Perennials for your farm

Updated: Oct 6

Now is the time to order perennials (or start them by seed) and get them established before winter arrives. If I had unlimited space, perennials would be filling it all. They are an amazing choice for cut flower farmers due to their low labor, maintenance and cost [after the initial investment].


Perennials need a few simple things to thrive. Just like any plant, you can't throw them in the ground and hope they survive. That's an irresponsible and costly way to farm. Since perennials are an initial upfront investment, diligent care in establishing them is wise.

  • Many perennials need a spot that is well-draining. Don't plant them where water pools and stands or flows through in a heavy rain.

  • Take care with spacing. Perennials will grow larger every year and planting them too close in the beginning will lead to overcrowding and disease later on.

  • Perennials need adequate water to get established. Once established after the first or second year, many of them become drought tolerant. Keep in mind that producing quality cut flowers will require more watering than a simple landscape planting.

  • Weeding. To prevent pests and disease, weeding is necessary, especially in the first few years before the plants grow big enough to crowd out the weeds. A few passes in the spring with a Flex Tine-wedder like this one from Johnny's Select Seeds and your weeding labor should be minimum. It's helpful to keep the perimeter mowed or covered in landscape fabric.

  • When growing for cuts, a support system for some perennials is necessary to help keep the stems tall and straight.

  • Pruning is important for some perennials, especially woody bushes. Eucalyptus should be coppiced every February so that it produces new shoots ready to be cut by July.


Perennials are so worth the space and the initial attention. They aren't a magic bullet, however, nothing in farming ever is. But what they require is simple and straightforward. I know a farmer who planted hundreds of roses at the wrong time of year and then didn't bother to water them. Naturally, they died. What a sad waste of time, labor, and money from a simple lack of diligent watering. You can easily protect your investment with some thoughtful tasks and then sit back and watch a crop reliably bloom year after year without having the labor of replanting it or pulling it out every year for a new plant.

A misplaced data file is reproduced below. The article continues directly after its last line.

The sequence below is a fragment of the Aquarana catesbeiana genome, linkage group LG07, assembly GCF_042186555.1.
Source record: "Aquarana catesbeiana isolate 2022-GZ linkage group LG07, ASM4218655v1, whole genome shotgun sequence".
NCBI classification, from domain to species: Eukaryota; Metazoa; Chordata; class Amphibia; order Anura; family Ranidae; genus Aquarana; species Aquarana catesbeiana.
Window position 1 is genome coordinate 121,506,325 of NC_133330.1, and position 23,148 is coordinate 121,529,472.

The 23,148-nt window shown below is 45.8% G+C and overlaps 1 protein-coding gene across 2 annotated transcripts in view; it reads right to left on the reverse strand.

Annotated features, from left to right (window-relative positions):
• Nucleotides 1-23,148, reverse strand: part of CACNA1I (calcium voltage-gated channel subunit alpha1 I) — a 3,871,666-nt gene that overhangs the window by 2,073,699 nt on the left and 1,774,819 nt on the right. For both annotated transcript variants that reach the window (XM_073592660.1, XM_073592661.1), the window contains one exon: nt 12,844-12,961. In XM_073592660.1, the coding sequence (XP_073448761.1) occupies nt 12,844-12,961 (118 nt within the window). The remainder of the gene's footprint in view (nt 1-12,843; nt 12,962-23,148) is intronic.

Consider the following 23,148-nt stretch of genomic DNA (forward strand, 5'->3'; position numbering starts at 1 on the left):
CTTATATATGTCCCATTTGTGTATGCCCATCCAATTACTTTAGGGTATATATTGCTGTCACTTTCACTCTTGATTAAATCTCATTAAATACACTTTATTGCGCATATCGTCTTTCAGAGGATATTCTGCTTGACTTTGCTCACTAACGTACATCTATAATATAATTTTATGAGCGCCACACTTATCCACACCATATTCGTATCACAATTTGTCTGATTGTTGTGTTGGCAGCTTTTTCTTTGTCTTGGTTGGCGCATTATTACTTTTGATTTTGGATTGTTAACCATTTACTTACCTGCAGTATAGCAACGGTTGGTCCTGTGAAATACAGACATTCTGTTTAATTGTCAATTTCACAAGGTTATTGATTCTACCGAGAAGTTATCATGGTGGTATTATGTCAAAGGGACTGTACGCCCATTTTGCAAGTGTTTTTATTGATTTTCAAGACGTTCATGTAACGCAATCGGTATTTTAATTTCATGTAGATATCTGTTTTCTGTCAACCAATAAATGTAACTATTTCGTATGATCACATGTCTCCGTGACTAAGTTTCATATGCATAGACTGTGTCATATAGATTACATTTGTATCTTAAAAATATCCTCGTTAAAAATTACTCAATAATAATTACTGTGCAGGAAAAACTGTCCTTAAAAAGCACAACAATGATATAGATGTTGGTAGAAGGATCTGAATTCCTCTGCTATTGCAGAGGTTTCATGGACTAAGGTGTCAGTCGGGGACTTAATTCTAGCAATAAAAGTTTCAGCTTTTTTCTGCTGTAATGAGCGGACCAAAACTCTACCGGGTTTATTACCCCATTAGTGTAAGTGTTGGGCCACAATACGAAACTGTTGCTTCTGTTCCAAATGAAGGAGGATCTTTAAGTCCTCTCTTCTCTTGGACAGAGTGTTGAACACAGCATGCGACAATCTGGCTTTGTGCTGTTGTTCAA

Here's some great ideas for perennial cut flower crops in our North Texas climate. Some are herbaceous perennials and some are woody bushes.


Herbacious:


Yarrow

Rudbeckia

Echinacea

Sedum

Monarda

Phlox

Feverfew

Oregano

Sage

Apple Mint

Dusty Miller

Peonies

Clematis

Salvias





Woodies:


Viburnum

Spirea

Baptisia

Blackberries (thornless)

Blueberries

Roses

Dahlias

Forsynthia

Eleagnus

Eucalyptus

Mountain Mints






For more in-depth information on growing perennials, the book Herbaceous Perennial Plants by Armitage is invaluable. Not included in this post but equally valuable are bulbs that return year after year. Here in North Texas, we usually get enough cold spell for these bulbs to flower without replanting, but not always. They include gladiolus, drumstick alliums, daffodils, leujocium, and muscari. Like all plants, for quality cut flowers and foliage, watering is a component which can't be left to chance. If it's a dry winter, you'll need to water these bulbs in spring for a nice harvest.


Perhaps one day, I'll have acres of land at my disposal and will plant rows of perennials to my hearts content. For now, they're sprinkled through my urban flower farm and I appreciate how little attention they require and how many useful flowers and stems they provide. It's definitely a smarter way to farm. :)


Happy Growing!

Sarah Jo


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